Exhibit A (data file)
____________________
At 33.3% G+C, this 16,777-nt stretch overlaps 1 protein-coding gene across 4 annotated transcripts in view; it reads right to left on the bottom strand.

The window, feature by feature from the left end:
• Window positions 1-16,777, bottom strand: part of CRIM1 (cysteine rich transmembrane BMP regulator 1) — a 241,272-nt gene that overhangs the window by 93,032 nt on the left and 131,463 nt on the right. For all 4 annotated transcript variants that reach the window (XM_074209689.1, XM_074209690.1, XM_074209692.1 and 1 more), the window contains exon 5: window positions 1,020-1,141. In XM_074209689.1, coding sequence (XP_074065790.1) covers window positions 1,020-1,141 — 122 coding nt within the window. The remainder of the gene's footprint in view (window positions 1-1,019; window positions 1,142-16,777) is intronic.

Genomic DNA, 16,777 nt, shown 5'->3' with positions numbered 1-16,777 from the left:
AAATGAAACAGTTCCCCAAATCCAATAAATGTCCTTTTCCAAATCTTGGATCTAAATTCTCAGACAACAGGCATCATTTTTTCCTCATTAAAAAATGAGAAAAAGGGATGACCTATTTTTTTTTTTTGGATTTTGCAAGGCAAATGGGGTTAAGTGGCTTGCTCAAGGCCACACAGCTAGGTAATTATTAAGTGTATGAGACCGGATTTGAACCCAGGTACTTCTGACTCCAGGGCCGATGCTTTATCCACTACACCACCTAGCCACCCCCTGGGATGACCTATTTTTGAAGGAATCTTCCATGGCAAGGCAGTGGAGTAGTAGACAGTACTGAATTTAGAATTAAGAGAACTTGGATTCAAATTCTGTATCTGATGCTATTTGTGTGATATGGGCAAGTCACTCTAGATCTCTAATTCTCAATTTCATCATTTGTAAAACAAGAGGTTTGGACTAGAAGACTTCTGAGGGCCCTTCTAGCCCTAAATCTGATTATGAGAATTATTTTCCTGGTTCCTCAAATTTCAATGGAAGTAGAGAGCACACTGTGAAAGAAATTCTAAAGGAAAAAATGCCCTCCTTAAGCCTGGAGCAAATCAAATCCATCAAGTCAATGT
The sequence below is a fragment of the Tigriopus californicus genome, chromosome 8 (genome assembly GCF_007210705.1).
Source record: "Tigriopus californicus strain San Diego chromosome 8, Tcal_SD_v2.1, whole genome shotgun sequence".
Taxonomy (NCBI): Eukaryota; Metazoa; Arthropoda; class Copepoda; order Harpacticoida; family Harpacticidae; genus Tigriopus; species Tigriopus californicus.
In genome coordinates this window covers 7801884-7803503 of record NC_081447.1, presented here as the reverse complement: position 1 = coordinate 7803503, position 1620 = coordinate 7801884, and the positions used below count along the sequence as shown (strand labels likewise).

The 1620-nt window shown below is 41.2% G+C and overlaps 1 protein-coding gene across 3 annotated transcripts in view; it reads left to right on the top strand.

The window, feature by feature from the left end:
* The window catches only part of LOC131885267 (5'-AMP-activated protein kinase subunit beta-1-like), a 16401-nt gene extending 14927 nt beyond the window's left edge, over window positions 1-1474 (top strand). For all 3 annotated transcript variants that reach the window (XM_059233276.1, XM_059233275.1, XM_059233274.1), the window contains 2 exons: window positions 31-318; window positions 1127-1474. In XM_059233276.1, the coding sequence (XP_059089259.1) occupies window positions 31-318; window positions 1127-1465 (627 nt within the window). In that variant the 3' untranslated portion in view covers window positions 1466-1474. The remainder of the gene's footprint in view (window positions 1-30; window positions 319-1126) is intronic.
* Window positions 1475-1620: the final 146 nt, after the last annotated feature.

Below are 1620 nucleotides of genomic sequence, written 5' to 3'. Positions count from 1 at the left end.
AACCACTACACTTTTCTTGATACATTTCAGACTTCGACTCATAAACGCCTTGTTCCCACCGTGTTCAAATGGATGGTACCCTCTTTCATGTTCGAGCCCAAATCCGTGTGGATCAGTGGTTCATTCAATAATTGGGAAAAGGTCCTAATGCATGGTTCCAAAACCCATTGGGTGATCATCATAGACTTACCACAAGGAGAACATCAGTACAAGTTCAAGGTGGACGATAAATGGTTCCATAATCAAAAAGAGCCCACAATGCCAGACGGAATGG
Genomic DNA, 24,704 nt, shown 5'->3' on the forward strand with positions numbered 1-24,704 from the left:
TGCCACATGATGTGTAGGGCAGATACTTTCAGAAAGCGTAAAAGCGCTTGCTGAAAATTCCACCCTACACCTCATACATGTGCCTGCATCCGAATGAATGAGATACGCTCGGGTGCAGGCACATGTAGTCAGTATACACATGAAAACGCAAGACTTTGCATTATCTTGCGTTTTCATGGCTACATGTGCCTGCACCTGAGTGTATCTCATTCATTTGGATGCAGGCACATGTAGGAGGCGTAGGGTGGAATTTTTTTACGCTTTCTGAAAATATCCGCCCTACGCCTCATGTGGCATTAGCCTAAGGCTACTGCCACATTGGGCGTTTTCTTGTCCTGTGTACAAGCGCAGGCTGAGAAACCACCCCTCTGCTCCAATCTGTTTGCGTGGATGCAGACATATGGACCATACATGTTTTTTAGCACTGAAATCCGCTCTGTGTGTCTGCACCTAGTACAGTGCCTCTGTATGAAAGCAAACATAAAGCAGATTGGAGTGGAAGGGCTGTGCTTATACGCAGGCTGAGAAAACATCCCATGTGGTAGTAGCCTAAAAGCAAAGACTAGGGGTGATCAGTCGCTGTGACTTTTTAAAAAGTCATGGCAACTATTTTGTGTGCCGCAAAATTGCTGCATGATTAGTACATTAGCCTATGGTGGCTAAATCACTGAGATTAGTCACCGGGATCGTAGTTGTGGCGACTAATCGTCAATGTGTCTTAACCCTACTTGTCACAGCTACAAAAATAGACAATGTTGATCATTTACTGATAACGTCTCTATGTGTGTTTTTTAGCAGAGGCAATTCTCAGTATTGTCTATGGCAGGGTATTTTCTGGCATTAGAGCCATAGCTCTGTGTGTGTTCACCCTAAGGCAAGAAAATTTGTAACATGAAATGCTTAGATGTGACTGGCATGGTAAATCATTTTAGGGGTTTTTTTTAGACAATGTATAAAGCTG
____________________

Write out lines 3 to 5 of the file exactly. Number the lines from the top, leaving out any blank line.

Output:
• Window positions 1-16,777, bottom strand: part of CRIM1 (cysteine rich transmembrane BMP regulator 1) — a 241,272-nt gene that overhangs the window by 93,032 nt on the left and 131,463 nt on the right. For all 4 annotated transcript variants that reach the window (XM_074209689.1, XM_074209690.1, XM_074209692.1 and 1 more), the window contains exon 5: window positions 1,020-1,141. In XM_074209689.1, coding sequence (XP_074065790.1) covers window positions 1,020-1,141 — 122 coding nt within the window. The remainder of the gene's footprint in view (window positions 1-1,019; window positions 1,142-16,777) is intronic.

Genomic DNA, 16,777 nt, shown 5'->3' with positions numbered 1-16,777 from the left:
AAATGAAACAGTTCCCCAAATCCAATAAATGTCCTTTTCCAAATCTTGGATCTAAATTCTCAGACAACAGGCATCATTTTTTCCTCATTAAAAAATGAGAAAAAGGGATGACCTATTTTTTTTTTTTGGATTTTGCAAGGCAAATGGGGTTAAGTGGCTTGCTCAAGGCCACACAGCTAGGTAATTATTAAGTGTATGAGACCGGATTTGAACCCAGGTACTTCTGACTCCAGGGCCGATGCTTTATCCACTACACCACCTAGCCACCCCCTGGGATGACCTATTTTTGAAGGAATCTTCCATGGCAAGGCAGTGGAGTAGTAGACAGTACTGAATTTAGAATTAAGAGAACTTGGATTCAAATTCTGTATCTGATGCTATTTGTGTGATATGGGCAAGTCACTCTAGATCTCTAATTCTCAATTTCATCATTTGTAAAACAAGAGGTTTGGACTAGAAGACTTCTGAGGGCCCTTCTAGCCCTAAATCTGATTATGAGAATTATTTTCCTGGTTCCTCAAATTTCAATGGAAGTAGAGAGCACACTGTGAAAGAAATTCTAAAGGAAAAAATGCCCTCCTTAAGCCTGGAGCAAATCAAATCCATCAAGTCAATGT